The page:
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Figure 1 Elevated IGF2BP2 expression correlates with poor prognosis of patients with HCC. (A) METTL3 (left) and IGF2BP2 (right) mRNA levels in the TCGA databases. (B) Kaplan-Meier survival curves of OS based on METTL3 and IGF2BP2 expression using the online bioinformatics tool GEPIA. (C) Representative IHC images of IGF2BP2 protein expression in HCC tissues (T) and adjacent normal tissue (N) of two patients (P1–P2). (D) IGF2BP2 protein levels were measured in HCC tissues and paired normal tissues by western blotting. (E) An m6A RNA methylation assay revealed the m6A content in HCC tissues and adjacent normal tissues. (****P < 0.0001, Student’s t-test).

TABLE 1
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Table 1 Relationship between IGF2BP2 expression in patients with HCC and clinicopathologic characteristics.

DNA Copy Number Aberrations Promote IGF2BP2 Overexpression in HCC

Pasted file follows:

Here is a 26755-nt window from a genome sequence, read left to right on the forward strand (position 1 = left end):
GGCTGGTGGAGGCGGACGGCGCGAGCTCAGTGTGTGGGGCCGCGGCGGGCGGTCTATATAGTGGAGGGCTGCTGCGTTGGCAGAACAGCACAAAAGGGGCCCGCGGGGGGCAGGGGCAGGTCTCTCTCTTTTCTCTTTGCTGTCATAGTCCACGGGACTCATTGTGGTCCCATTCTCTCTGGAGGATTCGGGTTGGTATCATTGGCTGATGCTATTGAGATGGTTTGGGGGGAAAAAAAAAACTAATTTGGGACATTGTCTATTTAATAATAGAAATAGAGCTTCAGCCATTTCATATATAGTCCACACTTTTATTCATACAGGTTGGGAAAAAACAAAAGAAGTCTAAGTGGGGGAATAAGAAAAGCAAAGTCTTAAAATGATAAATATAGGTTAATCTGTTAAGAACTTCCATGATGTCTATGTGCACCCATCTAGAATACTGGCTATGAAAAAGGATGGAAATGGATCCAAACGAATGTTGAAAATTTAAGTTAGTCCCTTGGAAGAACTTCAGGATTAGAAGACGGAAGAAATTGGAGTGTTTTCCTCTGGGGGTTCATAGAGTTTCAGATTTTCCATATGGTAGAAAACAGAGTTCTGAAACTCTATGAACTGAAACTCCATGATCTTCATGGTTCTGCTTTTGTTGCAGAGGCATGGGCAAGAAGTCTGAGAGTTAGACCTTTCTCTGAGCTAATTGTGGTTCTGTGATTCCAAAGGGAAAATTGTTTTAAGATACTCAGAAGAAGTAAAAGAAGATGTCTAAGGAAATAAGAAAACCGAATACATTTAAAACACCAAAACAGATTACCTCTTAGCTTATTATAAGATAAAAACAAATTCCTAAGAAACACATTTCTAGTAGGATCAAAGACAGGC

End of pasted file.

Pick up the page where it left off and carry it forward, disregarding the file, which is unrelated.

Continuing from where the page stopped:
Since the copy number amplification (CNA) is closely related with gene expression. To detect whether DNA CNA contributes to IGF2BP2 overexpression or not, we extracted the CNA and expression data of IGF2BP2 from TCGA. After analyzing the data, we identified that IGF2BP2 copy number in HCC tissues was significantly higher than that in normal tissues (Figure 2A). Then, we evaluated the correlation of the CNA with the expression of IGF2BP2 by Pearson correlation coefficient [32]. The results showed that the expression of IGF2BP2 was significantly associated with the CNA in TCGA-LIHC samples (Figure 2B, P <0.01). To further verify the association between the expression and CNA, the AccuCopy copy number assay (18) was applied to validate 20 pairs of primary HCC tissues compared with adjacent normal tissues. We discovered that the copy number of IGF2BP2 in tumor tissues was higher than that in adjacent normal tissues (Figure 2C). Additionally, the CAN was also correlated with mRNA expression of IGF2BP2 in the real world via qRT-PCR (Figure 2D, P <0.05). Therefore, our results proved that CNA was one of the mechanisms that contributed to the overexpression of IGF2BP2 in HCC.